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The Ocean Basins: Their Structure and Evolution

by
Edition:
2nd
ISBN13:

9780750639835

ISBN10:
0750639830
Format:
Paperback
Pub. Date:
4/14/1998
Publisher(s):
Elsevier Science
List Price: $65.95

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Summary

This is an invaluable textbook, prepared by the Open University team and designed so that it can be read on its own or as part of the OU course. This second edition has been fully revised and updated including new colour illustrations increasing the striking spread of full colour diagrams throughout the book. The clarity of the text has been improved, providing comprehensive coverage of the evolution of ocean basins and their structure in a clear, concise manner aimed specifically at the student market. In this second edition the technological advances in fields as diverse as: - deep-towed instruments for 'sniffing' hydrothermal plumes - mapping the sea-floor by sophisticated sonar techniques - three-dimensional imaging of crustal structure by seismic tomography - the use of satellites for navigation, and for making precise measurements of the height of the sea-surface The first chapters describe the processes that shape the ocean basins, determine the structure and composition of oceanic crust and control the major features of continental margins. How the 'hot springs' of the oceanic ridges cycle chemical elements between seawater and oceanic crust is then explored. Sediment distributions are examined next, to demonstrate how sediments can preserve a record of past climatic and sea-level changes. Finally, the role of the oceans as an integral part of global chemical changes is reviewed. High quality full colour diagrams Substantial chapter summaries ideal for revision Answers, hints and notes for questions at back of the book

Table of Contents

About this Volume 3(1)
About this Series 3(2)
Introduction
Mapping the Oceans
5(8)
Navigation
9(2)
Depth measurement
11(2)
Mapping the Ocean Floors
13(9)
Bathymetry from satellites
18(4)
Underwater Geology
22(3)
Summary of Chapter 1
25(4)
The Shape of Ocean Basins
The Main Features of Ocean Basins
29(1)
Continental Margins
30(5)
Aseismic continental margins
31(2)
Seismic continental margins and island arcs
33(2)
Ocean Ridges
35(3)
Ridge topography
36(1)
Age--depth relationships across ridges
37(1)
Transform Faults and Fracture Zones
38(3)
The Deep Ocean Floor
41(4)
Abyssal plains
41(1)
Seamounts
42(1)
The distribution of submarine volcanoes
43(2)
Aseismic ridges
45(1)
Satellite Bathymetry -- A Case Study
45(7)
Summary of Chapter 2
52(3)
The Evolution of Ocean Basins
The Evolution of Ocean Basins
55(3)
The Birth of an Ocean
58(4)
The Red Sea
59(3)
The Major Ocean Basins
62(5)
The Mediterranean
66(1)
Summary of Chapter 3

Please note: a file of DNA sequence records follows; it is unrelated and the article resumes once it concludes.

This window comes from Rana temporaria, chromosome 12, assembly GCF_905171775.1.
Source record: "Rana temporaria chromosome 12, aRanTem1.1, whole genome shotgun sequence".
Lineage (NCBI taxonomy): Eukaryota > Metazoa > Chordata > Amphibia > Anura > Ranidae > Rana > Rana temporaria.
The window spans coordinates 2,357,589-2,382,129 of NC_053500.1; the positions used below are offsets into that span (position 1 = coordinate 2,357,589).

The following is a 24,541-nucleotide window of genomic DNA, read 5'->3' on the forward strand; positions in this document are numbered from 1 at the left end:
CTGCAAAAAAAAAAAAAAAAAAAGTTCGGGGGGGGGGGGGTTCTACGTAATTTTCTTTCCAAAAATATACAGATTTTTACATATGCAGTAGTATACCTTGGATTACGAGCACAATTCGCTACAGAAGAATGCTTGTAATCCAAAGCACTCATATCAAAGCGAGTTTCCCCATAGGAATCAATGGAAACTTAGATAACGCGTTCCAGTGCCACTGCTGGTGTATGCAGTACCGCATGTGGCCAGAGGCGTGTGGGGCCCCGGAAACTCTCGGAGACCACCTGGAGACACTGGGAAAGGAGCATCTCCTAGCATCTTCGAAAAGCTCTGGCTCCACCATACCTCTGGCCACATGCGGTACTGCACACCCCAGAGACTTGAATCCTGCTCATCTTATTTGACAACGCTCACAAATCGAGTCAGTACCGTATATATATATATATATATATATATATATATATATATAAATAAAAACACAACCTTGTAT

67(4)
The Structure and Formation of Oceanic Lithosphere
The Formation of Oceanic Lithosphere
71(12)
Pillow lavas: the top of the oceanic crust
74(2)
Why a median valley?
76(1)
Formation of the volcanic layer: two case studies
77(6)
Segmentation of Oceanic Spreading Axes
83(9)
Second- and third-order segmentation of fast-spreading axes
84(3)
Second- and third-order segmentation of slow-spreading axes
87(1)
A plausible model for lithospheric growth
88(1)
Changes in spreading pattern
89(1)
Crustal abnormalities
89(3)
Seamounts and Volcanic Islands
92(2)
Summary of Chapter 4
94(4)
Hydrothermal Circulation in Oceanic Crust
The Nature of Hydrothermal Circulation
98(2)
Heat flow, convection and permeability
99(1)
Chemical Changes During Hydrothermal Circulation
100(6)
Changes in the rocks
101(2)
Changes in seawater
103(2)
Variability in hydrothermal systems
105(1)
Black Smokers -- An Exercise in Prediction
106(6)
Black smokers, white smokers and warm-water vents
107(3)
The lifetimes of hydrothermal systems
110(1)
Anatomy of a vent field
111(1)
The Extent of Hydrothermal Activity
112(8)
The biological significance of hydrothermal vent systems
115(1)
Hydrothermal plumes
115(2)
Event plumes
117(1)
Off-axis hydrothermal circulation
118(2)
The extent of hydrothermal metamorphism
120(1)
Mass Transfer by Hydrothermal Circulation
120(2)
Summary of Chapter 5
122(2)
Palaeoceanography and Sea-Level Changes
The Distribution of Sediments
124(5)
Sediments and palaeoceanography
127(2)
Changes in Sea-Level
129(20)
Different time-scales in sea-level changes
130(1)
Using satellites to monitor sea-level changes
131(4)
The post-glacial rise in sea-level
135(1)
Measuring Quaternary changes in sea-level
136(4)
The growth of an ice-sheet: Antarctica
140(2)
The salinity crisis in the Mediterranean
142(4)
The migration of climatic belts
146(1)
The effect of plate-tectonic processes on sea-level
147(1)
Major transgressions and regressions
148(1)
Summary of Chapter 6
149(2)
The Broader Picture
The Global Cycle
151(6)
Changes in components of the cycle
154(1)
Some effects of short-term changes
155(1)
The steady-state ocean
156(1)
Some Rates Compared
157(1)
Summary of Chapter 7
158(2)
Appendix The Stratigraphic Column 160(1)
Suggested Further Reading 161(1)
Answers and Comments to Questions 162(17)
Acknowledgements 179(2)
Index 181


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